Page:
Cheating in Soccer, Cheating in Life


The Soccer world is in an uproar about the illegal touching of the ball by Thierry Henry which allowed France to advance to the World Cup. The referee did not call the play and there is no replay facility in soccer. So the result stands. Henry admitted to what he did and I’m thankful for that. However, I’m not sure of the timing of the admission and whether it came after Fifa released its ruling letting the result stand. Henry did not admit to this mistake when first confronted.

There is much discussion about ethics and integrity in sport with the conclusion that there isn’t much. What led to this? I suspect it’s the intense competition, the incredible need to win and be #1 and our success culture. It seems that winning is all that matters and we are paying a high price for this. We accept less than stellar moral and ethical standards as long as you get the win. Our kids are being taught that winning is everything and I have seen this played out on many soccer fields. It was heartbreaking for me to watch my son spending endless time off the field in his recreational soccer league because the team and the coach knew he was really ‘good’. My son loved to play, ended up hating the sport- because the message was if he wasn’t good enough, he was worthless to the team. It was demoralizing and discouraging. Cheating was part of the game as long as you didn’t get caught.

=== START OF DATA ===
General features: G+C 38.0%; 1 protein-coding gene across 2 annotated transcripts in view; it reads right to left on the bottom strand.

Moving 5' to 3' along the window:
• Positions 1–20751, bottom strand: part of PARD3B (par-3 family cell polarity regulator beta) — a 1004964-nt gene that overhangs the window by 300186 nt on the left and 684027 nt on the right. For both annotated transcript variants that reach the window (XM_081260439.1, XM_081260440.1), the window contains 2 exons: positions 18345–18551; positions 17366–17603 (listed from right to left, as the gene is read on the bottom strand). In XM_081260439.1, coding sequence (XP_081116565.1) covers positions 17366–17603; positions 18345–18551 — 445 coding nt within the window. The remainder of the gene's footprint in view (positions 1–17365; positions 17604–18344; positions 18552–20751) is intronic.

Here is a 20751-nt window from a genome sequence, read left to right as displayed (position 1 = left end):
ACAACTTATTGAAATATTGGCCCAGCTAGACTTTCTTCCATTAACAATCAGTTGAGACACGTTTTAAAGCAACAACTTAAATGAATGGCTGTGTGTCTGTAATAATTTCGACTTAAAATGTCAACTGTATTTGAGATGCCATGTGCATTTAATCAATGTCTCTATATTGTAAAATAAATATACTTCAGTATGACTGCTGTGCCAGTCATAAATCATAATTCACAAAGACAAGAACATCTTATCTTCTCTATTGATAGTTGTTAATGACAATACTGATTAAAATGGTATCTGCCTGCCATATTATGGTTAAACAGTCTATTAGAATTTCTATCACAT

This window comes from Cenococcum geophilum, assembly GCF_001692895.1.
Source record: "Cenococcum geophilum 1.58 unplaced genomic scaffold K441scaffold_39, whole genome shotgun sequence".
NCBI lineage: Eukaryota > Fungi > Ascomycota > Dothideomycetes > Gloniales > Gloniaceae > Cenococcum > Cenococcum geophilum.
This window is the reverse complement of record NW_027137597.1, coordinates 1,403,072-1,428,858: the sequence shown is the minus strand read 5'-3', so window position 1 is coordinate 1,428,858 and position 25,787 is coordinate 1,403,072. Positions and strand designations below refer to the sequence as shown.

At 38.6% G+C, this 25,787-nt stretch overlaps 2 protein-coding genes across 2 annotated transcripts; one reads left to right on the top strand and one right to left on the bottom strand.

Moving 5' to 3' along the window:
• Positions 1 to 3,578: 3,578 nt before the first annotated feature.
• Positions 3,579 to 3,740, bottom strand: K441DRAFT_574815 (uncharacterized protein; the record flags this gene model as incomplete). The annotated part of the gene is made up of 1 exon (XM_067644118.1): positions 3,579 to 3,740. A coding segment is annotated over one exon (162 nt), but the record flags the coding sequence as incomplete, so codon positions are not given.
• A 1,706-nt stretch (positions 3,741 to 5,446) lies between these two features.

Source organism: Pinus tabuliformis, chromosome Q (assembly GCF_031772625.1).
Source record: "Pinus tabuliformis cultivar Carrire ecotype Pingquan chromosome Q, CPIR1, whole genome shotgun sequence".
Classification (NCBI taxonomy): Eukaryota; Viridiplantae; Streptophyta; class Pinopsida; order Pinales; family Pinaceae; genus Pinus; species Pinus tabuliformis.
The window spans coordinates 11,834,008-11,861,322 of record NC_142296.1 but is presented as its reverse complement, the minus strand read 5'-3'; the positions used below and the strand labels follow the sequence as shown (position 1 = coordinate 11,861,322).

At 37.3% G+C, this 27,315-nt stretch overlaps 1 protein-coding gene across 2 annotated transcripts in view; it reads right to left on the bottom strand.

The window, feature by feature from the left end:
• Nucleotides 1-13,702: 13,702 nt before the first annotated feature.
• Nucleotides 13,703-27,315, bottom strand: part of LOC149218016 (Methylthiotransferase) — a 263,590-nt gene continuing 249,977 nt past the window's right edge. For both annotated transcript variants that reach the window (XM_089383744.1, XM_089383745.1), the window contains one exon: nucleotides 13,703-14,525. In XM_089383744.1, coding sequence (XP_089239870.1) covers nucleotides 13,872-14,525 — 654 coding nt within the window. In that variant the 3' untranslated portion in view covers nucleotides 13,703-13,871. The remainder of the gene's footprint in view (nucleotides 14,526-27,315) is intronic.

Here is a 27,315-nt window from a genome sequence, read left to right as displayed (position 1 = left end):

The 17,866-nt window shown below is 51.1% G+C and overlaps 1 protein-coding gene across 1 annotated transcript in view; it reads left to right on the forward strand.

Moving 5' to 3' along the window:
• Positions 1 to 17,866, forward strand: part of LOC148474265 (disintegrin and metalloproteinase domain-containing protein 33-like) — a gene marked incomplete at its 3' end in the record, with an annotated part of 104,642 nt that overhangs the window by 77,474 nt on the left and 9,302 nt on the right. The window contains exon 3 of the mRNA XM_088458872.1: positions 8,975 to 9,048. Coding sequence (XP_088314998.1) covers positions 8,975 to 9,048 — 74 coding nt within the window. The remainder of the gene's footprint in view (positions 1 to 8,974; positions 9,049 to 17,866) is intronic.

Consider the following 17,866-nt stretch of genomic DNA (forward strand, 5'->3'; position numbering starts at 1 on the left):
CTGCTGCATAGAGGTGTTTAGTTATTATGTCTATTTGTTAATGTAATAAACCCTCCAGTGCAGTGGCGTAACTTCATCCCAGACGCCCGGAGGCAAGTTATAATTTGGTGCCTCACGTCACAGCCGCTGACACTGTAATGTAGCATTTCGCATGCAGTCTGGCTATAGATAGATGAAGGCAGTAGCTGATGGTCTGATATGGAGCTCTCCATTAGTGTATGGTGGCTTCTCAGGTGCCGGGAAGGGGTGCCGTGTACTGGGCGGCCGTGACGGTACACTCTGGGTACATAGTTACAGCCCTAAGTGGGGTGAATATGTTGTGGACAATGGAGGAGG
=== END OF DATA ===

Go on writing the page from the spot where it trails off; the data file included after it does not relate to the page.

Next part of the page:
Sound familiar? Sound like Wall Street? I wonder where they all got the idea that cheating is okay? And the only mistake is in getting caught. Have they really learned? When Goldman Sach’s chairman says he is doing God’s work, I know that we are lost. When I conducted research among exec in the brokerage business, most of them argued strongly that the problems of fraud and sketchy practices were somebody else’s doing. The industry was fine, it was just those pesky regulators always changing the rules.

With this type of scenario, is it any wonder that trust is at an all time low? Our sports stars cheat, our financial execs cheat, our politicians cheat (Afghanistan’s election comes to mind), spouses cheat. And we all manage the most perfect rationalizations as to why it’s someone else’s fault. Time to learn accountability. Why not start with kids’ sports? It’s about time.

So, what do you think ?